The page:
UNICEF Bangladesh representative Tomoo Hozumi gave a Power Point presentation on the changing demographic structures of the country and highlighted the challenges involved. He also pointed out the areas where increased investment was required for children so that they would be able to support the aged in future. He said, investing in children in no way could be considered as charity or doing them a favour. This investment has to be made for the future of the country’s development.

In the keynote presentation, Tomoo Hozumi referred to a UNICEF study from the previous year on investing in children as an advance assistance to the elderly and the policy impact of demographic trends and changes. He placed emphasis on children’s initial growth and education as well as on investment in the youth to build up a skilled workforce. The study pointed out that Bangladesh will become an ageing society around 2029 and an aged society around 2047. An ageing society is defined as one where the percentage of people aged 65 years and older accounts for 7 percent or more of the total population. When this percentage doubles (i.e. 14 percent or more), the concerned society is called an aged society. According to demographic projections for 2050, a significantly lower number of young able people will have to care for a considerably higher dependent elderly population.

Discussants at the roundtable pointed to the duration of this demographic window of opportunity which was calculated as the number of years between the time when the percentage of the working-age population (internationally defined as 15 to 64 years of age) vis-a-vis the dependent-age populations (0 to 14 years of age and 65 years and older) starts to increase and the time when the same percentage starts to decline. This is the demographic window of opportunity for a country’s economic development.

Bangladesh has already passed 78 per cent if its demographic window of opportunity as of 2021 which started around 1978 and will start to close around 2033.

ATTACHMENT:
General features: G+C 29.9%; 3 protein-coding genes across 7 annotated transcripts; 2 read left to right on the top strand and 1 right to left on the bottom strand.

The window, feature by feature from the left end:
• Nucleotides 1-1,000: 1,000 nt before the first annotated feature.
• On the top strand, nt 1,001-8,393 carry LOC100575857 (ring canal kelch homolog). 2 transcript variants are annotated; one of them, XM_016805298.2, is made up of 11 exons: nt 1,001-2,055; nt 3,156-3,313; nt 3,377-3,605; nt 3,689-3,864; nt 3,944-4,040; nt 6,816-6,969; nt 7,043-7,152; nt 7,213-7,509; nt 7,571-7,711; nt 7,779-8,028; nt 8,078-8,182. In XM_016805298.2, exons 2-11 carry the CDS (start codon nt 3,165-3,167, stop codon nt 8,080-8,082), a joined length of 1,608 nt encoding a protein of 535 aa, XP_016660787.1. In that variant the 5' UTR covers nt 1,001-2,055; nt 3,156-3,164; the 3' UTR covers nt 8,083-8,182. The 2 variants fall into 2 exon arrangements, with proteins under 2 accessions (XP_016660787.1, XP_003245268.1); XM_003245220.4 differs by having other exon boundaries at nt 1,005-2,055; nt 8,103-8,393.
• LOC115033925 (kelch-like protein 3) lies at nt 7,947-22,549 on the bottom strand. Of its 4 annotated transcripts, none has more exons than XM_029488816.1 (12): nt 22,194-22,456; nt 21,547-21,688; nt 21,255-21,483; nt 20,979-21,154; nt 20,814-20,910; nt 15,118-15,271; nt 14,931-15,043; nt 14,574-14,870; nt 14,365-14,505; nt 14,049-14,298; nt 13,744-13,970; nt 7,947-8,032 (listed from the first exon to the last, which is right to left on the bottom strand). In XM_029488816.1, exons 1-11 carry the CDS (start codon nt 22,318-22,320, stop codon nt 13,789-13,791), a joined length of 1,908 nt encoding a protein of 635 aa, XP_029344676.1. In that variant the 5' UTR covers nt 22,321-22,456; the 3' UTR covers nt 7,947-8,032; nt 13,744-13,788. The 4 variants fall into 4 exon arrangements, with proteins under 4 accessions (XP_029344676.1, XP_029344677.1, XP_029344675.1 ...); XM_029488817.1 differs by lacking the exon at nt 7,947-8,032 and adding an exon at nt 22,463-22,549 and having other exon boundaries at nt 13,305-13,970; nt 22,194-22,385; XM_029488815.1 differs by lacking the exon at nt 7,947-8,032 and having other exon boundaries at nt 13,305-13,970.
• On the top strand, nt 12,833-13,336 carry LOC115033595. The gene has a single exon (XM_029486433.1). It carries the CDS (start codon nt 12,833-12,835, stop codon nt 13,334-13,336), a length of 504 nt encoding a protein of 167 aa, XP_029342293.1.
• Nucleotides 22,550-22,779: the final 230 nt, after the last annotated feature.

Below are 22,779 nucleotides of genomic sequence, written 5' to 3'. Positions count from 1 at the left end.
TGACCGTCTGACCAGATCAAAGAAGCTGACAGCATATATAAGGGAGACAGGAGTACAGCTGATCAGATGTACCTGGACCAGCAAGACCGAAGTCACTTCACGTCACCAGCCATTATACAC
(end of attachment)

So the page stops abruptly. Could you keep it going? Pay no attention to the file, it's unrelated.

Additional secretary of the finance ministry Nazma Mobarek said that allocation in the social safety sector is quite significant in keeping with the government’s limited resources. The government has limited resources.

Director general of the secondary and higher secondary education directorate, Syed Golam Faruk, said the government has never held back from investing in children. But he stressed the need for optimum utilisation of the investments that are being made.

Speaking of the job market situation, executive chairman of the Power and Participation Research Centre (PPRC) Hossain Zillur Rahman said, employers are saying they were not getting skilled persons while the young people are saying they were not getting jobs. We must emerge from this paradox. He expressed concern that the qualitative standard of students was falling during the coronavirus pandemic. He said that there was need to break the perception that technical education was only for the poor.

Country representative of ActionAid Bangladesh, Farah Kabir, said that we have to break away from the concept that we should invest in children so that they would be able to take care of the elderly. Such ideas have made families more eager to have sons in the past. Investment should be seen as a child’s right. The constitution speaks of protecting children and this must be kept in mind when investing in them.

Farah Kabir placed stressed in investing in children who were being married off before 18 years of age, to build them up as future citizens of the country. She also said similarly investment had to be increased for mental health.

ILO country director Tuomo Poutiainen placed emphasis on increasing women’s participation in the informal sector as well as increasing skills through technical education.

UNFPA country representative Asa Britta Torkelsson highlighted various issues including the high rate of child marriage in Bangladesh, one of the most densely populated countries of the world, the shortage of family planning methods, repression of women and also women and children lagging behind in decision making.

RAPID chairman Professor Abdur Razzak said the coronavirus outbreak had placed much of the country’s achievements at risk. The country was becoming poor before it could become wealthy. He said investments in women and children never went in vain. He placed importance on increasing women’s participation in the labour market.

The World Bank’s education adviser TM Asaduzzaman, pointing to the fourth industrial revolution ahead, spoke of creating new job markets, increasing intellectual skills and increasing digital skills.

Also present at the roundtable were UNFPA Bangladesh deputy representative Eiko Narita and UNICEF’s social policy expert Hasina Begum.

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